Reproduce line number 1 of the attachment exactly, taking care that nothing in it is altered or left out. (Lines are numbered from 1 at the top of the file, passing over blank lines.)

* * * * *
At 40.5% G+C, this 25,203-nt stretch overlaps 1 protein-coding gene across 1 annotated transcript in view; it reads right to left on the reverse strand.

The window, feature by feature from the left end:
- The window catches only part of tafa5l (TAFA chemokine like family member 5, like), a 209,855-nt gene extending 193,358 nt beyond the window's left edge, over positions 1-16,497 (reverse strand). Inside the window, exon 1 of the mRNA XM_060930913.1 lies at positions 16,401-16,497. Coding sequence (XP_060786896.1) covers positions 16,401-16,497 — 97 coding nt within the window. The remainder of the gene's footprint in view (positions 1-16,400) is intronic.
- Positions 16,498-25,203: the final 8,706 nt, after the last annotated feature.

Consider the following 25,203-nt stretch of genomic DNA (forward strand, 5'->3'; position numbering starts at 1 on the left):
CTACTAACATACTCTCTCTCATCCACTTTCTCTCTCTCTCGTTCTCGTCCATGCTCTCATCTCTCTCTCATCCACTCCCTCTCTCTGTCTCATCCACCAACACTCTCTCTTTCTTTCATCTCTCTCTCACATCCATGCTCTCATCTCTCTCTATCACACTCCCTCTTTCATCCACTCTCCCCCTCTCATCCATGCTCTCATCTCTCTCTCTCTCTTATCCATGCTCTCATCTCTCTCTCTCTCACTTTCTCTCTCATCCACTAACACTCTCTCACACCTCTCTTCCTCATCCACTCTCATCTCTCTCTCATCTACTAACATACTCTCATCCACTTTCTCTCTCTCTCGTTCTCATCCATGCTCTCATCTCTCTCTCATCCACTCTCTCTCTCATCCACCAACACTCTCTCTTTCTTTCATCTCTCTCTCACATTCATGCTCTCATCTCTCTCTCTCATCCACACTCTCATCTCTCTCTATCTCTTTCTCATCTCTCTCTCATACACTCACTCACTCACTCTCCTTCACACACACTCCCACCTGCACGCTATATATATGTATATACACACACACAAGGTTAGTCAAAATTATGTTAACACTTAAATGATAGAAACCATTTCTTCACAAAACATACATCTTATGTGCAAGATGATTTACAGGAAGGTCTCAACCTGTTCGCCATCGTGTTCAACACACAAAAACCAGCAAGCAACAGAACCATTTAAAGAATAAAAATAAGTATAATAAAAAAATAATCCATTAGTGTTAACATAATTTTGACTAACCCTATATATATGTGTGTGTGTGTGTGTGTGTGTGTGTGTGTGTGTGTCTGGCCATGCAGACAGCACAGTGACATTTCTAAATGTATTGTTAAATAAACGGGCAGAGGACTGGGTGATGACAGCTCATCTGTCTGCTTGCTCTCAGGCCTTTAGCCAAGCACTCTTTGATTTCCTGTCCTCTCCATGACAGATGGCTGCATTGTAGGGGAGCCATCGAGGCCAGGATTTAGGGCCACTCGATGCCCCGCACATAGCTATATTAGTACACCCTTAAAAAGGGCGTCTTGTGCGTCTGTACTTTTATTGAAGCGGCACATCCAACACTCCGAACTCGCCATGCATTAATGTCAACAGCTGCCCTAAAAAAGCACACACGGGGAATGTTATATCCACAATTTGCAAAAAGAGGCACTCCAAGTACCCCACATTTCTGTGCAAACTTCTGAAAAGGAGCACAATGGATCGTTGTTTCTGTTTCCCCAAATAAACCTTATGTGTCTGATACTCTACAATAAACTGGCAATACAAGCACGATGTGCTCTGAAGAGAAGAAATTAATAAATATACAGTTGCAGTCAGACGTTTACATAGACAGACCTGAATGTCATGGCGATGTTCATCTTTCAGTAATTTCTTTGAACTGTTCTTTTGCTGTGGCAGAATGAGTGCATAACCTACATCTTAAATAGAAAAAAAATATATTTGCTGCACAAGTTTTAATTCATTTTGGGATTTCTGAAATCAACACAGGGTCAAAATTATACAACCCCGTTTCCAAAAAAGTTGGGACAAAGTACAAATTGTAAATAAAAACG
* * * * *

At 40.5% G+C, this 25,203-nt stretch overlaps 1 protein-coding gene across 1 annotated transcript in view; it reads right to left on the reverse strand.